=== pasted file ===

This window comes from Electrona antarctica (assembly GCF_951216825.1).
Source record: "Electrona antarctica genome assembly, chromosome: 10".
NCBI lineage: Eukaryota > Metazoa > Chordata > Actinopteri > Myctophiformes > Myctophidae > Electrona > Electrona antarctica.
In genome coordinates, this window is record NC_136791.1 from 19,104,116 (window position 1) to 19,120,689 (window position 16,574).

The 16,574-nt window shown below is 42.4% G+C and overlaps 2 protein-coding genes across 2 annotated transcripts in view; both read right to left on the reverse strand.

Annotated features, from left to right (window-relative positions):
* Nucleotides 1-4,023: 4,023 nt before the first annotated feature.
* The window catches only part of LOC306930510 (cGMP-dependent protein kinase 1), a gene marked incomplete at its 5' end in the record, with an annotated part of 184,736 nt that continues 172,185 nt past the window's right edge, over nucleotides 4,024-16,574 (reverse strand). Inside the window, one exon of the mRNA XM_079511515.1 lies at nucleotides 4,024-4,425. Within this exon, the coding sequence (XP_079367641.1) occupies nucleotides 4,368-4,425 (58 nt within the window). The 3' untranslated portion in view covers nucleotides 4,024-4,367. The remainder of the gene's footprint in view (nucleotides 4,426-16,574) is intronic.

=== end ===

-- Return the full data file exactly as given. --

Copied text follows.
This window comes from Electrona antarctica (assembly GCF_951216825.1).
Source record: "Electrona antarctica genome assembly, chromosome: 10".
NCBI lineage: Eukaryota > Metazoa > Chordata > Actinopteri > Myctophiformes > Myctophidae > Electrona > Electrona antarctica.
In genome coordinates, this window is record NC_136791.1 from 19,104,116 (window position 1) to 19,120,689 (window position 16,574).

The 16,574-nt window shown below is 42.4% G+C and overlaps 2 protein-coding genes across 2 annotated transcripts in view; both read right to left on the reverse strand.

Annotated features, from left to right (window-relative positions):
* Nucleotides 1-4,023: 4,023 nt before the first annotated feature.
* The window catches only part of LOC306930510 (cGMP-dependent protein kinase 1), a gene marked incomplete at its 5' end in the record, with an annotated part of 184,736 nt that continues 172,185 nt past the window's right edge, over nucleotides 4,024-16,574 (reverse strand). Inside the window, one exon of the mRNA XM_079511515.1 lies at nucleotides 4,024-4,425. Within this exon, the coding sequence (XP_079367641.1) occupies nucleotides 4,368-4,425 (58 nt within the window). The 3' untranslated portion in view covers nucleotides 4,024-4,367. The remainder of the gene's footprint in view (nucleotides 4,426-16,574) is intronic.